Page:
A poll taken by the IBRiS agency for the daily Rzeczpospolita shows the ruling party has reached its highest level of support since the first half of 2022.
Compared with January’s figures, support for the ruling conservatives of Law and Justice (PiS) has risen from 29.7 to 33.9 percent, whereas support for the main opposition party, the liberal Civic Coalition (KO), has risen from 25.4 to 27.3 percent.
The Left is third with 9 percent, and the other liberal grouping, Poland 2050, has slipped back to 8.3 percent. Two more parties, the right Confederation with 5.6 percent and the Polish People’s Party (PSL) with 5.1 percent, managed to cross the electoral threshold of 5 percent. However, the number of undecided voters is 11 percent, and the projected turnout is 49 percent.
Political analyst Marcin Palade says that if undecided voters are excluded from the sample, it shows an even bigger lead for the ruling conservatives. On that basis, PiS has 38 percent and KO 30.6 percent.
This is a more realistic way of presenting the figures since those who are undecided often do not vote or eventually make their minds up, which, if anything, should favor the ruling party even more.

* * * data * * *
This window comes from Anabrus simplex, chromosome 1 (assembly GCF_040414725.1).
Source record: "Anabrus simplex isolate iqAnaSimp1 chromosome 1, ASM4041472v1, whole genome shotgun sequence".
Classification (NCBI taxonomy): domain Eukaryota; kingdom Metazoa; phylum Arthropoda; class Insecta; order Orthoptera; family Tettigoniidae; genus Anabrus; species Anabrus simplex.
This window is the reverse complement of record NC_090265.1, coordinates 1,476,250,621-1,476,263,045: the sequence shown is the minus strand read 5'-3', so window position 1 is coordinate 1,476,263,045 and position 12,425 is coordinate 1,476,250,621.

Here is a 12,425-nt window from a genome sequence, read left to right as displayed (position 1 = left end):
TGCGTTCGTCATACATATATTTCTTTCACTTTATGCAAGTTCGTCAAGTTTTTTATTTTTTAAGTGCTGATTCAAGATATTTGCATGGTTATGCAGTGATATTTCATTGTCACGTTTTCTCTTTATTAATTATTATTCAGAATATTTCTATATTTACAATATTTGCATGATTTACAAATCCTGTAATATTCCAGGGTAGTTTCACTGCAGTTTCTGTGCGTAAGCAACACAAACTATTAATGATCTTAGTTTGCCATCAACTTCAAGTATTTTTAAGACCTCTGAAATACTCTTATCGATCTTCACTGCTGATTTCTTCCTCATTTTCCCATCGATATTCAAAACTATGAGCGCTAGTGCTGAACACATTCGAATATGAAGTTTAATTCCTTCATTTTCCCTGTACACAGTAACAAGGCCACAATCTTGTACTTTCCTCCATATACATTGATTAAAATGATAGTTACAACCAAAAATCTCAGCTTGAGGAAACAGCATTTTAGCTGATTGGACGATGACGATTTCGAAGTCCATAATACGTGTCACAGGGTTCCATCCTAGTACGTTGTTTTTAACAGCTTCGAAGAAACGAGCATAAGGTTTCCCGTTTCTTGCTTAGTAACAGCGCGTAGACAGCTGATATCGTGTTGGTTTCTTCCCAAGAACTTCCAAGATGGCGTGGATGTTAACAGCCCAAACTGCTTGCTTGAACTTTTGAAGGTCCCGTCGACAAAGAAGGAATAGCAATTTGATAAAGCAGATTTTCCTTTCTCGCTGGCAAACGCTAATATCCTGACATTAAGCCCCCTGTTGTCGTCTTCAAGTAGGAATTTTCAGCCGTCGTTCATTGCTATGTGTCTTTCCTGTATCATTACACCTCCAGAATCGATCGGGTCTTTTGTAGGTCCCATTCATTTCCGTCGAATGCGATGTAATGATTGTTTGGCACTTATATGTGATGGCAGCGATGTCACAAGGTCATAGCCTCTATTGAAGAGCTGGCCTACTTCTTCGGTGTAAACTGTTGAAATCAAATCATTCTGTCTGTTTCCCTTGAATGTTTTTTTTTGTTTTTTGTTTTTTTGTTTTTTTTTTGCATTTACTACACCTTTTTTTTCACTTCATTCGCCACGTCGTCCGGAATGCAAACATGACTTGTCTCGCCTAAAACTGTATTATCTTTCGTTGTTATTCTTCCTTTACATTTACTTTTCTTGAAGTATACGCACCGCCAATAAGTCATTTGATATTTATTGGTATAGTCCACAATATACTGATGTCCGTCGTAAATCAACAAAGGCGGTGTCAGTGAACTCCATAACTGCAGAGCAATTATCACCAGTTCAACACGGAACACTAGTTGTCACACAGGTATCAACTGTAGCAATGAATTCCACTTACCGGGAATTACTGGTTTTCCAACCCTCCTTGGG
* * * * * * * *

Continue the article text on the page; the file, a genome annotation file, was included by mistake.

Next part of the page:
Palade points to the fact that across the polls, support for the ruling party looks to have risen from 34 to 36 percent, where it has seemed stuck for several months; meanwhile, support for the liberals has stabilized at 30 percent or just under. The other liberal party, Poland 2050, looks to be slipping back, and there has been little gain or loss for the other three parties.
Marcin Palade says that to get a better picture of what is going on, you need to observe trends across a month or a quarter and no single poll should be taken at face value. He also warns against dodgy polls that show results with big divergences from the average support for any party. These, he says, should be treated with suspicion.